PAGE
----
"Volunteering releases endorphins, feel-good hormones. They are the same kind you release when you are eating chocolate or having sex," said Brenda Hewitt as she talked with University of Alaska Southeast students early on a Saturday morning. "It makes you feel happy and feel good."
Hewitt, chapter President of the United Way of Southeast Alaska, was very excited to have so many UAS students present and ready to help out. "This is the most volunteers we've had sign up from UAS in a while," she said of the group who gathered at the UAS Housing Lodge Oct. 9.
More than 28 students donated their time to participate in the United Way Day of Caring, which began Oct. 5. The UAS Day of Caring was held especially on a Saturday so that UAS students could participate and give back to their community. Students volunteered at many organizations around Juneau, including Puddle Jumpers Daycare, Southeast Alaska Food Bank, The Salvation Army, The Glory Hole and SAGA.
"I think it turned out fabulous," Keni Campbell, UAS Alumni Relations Manager, said of the event. Campbell was also impressed with the number of students who chose to volunteer. "This was the largest number of Day of Caring volunteers that I have had since my time here at the University, for the past five years," Campbell said.
Paul Dorman, the Residence Life Coordinator for UAS Housing, volunteered with nine others from UAS students at SAGA. Dorman has a background in working with student-based service groups and believes that by volunteering their time, students take away an important message.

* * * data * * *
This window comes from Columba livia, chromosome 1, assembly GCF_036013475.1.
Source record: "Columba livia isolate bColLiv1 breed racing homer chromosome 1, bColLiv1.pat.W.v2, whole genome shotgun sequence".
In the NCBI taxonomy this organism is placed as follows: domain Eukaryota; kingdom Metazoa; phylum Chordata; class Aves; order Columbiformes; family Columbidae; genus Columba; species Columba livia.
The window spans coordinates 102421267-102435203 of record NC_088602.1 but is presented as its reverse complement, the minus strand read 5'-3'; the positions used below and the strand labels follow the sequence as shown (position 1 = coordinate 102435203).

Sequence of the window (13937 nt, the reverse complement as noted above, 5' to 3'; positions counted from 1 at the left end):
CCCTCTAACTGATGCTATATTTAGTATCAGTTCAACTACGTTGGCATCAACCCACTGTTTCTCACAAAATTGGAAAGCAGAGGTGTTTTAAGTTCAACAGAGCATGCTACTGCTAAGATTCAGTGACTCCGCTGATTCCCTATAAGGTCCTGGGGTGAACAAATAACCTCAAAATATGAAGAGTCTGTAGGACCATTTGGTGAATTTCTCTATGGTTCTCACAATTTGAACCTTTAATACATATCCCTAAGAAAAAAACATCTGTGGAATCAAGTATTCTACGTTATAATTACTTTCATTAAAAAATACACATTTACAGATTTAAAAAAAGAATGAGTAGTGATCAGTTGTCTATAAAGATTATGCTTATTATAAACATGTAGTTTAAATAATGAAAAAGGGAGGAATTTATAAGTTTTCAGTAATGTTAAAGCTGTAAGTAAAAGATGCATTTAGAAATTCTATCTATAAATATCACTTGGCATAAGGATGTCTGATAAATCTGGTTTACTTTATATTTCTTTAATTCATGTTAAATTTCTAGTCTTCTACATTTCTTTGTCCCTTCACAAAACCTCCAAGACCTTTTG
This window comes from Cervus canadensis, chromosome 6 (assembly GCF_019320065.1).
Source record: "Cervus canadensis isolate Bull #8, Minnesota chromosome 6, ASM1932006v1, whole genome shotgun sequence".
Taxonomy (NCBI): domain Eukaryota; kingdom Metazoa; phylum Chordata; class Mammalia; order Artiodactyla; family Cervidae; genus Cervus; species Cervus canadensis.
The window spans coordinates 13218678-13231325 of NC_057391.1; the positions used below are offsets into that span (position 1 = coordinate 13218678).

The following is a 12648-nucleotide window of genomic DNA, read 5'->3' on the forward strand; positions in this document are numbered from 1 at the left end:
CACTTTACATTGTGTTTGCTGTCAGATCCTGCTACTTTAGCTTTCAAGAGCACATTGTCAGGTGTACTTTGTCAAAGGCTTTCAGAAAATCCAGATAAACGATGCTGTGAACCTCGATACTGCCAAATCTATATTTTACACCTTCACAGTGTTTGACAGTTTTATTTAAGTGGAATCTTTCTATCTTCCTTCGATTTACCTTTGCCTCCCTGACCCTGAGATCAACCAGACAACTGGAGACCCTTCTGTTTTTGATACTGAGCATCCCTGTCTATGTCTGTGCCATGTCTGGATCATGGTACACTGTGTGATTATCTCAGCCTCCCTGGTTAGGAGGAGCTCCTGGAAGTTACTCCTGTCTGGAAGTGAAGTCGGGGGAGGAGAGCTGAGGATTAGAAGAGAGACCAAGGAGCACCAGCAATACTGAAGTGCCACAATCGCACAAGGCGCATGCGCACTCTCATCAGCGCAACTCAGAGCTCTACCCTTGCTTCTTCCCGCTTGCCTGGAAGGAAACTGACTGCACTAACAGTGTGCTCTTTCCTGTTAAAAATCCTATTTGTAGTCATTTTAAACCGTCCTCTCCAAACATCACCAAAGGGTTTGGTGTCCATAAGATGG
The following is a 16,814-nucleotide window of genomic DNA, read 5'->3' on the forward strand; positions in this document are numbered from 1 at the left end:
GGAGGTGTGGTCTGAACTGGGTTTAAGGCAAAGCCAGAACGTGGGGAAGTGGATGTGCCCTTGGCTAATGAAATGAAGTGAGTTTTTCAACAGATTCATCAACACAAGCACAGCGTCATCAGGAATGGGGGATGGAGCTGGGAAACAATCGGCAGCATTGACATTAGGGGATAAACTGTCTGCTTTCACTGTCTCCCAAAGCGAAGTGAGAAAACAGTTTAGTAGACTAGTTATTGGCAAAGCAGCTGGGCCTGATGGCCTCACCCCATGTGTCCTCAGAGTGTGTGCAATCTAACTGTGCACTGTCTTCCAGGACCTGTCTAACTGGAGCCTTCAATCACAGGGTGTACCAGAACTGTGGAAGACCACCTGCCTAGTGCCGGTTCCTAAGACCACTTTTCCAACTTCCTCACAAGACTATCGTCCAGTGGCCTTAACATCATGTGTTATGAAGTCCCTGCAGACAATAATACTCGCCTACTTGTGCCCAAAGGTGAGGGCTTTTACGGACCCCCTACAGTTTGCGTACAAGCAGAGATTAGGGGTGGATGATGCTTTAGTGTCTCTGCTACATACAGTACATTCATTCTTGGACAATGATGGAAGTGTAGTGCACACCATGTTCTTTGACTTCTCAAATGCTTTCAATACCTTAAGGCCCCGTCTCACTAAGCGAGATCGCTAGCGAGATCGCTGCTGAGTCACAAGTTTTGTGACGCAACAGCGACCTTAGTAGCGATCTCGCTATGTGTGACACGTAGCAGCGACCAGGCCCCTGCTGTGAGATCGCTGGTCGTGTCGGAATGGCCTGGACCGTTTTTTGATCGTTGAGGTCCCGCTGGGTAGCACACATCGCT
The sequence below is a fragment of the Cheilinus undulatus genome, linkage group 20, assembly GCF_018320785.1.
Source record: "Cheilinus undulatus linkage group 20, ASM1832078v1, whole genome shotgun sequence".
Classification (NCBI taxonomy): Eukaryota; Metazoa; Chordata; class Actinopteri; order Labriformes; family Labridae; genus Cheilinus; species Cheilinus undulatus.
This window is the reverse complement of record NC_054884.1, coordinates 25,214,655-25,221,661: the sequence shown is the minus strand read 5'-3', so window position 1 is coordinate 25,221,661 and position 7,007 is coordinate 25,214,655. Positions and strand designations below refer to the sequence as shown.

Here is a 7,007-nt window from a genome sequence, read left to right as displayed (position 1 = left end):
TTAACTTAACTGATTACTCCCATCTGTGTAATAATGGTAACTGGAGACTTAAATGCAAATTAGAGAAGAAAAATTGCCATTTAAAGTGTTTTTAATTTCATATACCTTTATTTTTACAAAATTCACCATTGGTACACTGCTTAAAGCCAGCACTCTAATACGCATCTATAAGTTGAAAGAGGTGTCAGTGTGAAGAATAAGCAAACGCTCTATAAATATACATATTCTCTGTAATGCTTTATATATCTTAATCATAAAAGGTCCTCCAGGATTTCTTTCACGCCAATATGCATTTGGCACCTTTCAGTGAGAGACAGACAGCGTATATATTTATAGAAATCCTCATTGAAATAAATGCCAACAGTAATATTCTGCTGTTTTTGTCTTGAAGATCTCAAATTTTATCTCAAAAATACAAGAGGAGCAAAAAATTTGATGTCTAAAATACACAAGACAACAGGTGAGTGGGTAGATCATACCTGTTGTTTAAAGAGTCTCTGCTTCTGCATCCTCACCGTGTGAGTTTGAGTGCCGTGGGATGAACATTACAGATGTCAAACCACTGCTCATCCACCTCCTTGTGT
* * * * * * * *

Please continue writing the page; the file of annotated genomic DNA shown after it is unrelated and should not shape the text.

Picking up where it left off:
"Any time you get people to step outside their normal routine and give for a day, nobody can walk away with a bad feeling," Dorman explained. "After volunteering and working with people you have this strange commitment or empowerment to what you've just accomplished."
And even though the group working at SAGA didn't work directly providing services to people in need, Dorman still believes that students where a big help.
"The people at SAGA are already volunteers. By going out there and showing them we were interested in what they were involved in probably made a difference to them," said Dorman.
An avid volunteer in the community already, UAS student Nicole Jensen enjoys volunteering where she is needed most.
"I like helping others and don't always know where (in a city or town) that help is needed so the Day of Caring was a great way to help out within a place that had a need," Jensen explained.
Those who volunteered at different locations throughout Juneau ended their Day of Caring with a sense of accomplishment and a feeling of amazement at how a simple act of kindness can make a big difference.
"[I left with] a sense of satisfaction from being able to help others, and an appreciation for the generosity of the Juneau community," said Adam Wilkinson, a member of the Student Alumni Board of Directors. "I was collecting non-perishable food items for the Southeast Alaska Food Bank at Safeway and was amazed to watch people stop to give us four of the five bags they had in their cart." Wilkinson said. "One woman only stopped in to pick up a prescription, but instead went shopping just to make a donation!"
Those interested in volunteering don't have to wait for a specific day to volunteer. Many local organizations appreciate a good volunteer at any time. Check out the local Food Bank, the Glory Hole, and the Gastineau Humane Society to see what kind of volunteer options they offer. Plus there are always events put on by different groups that you can join in on. Check out the bulletin boards located around campus for events and times.
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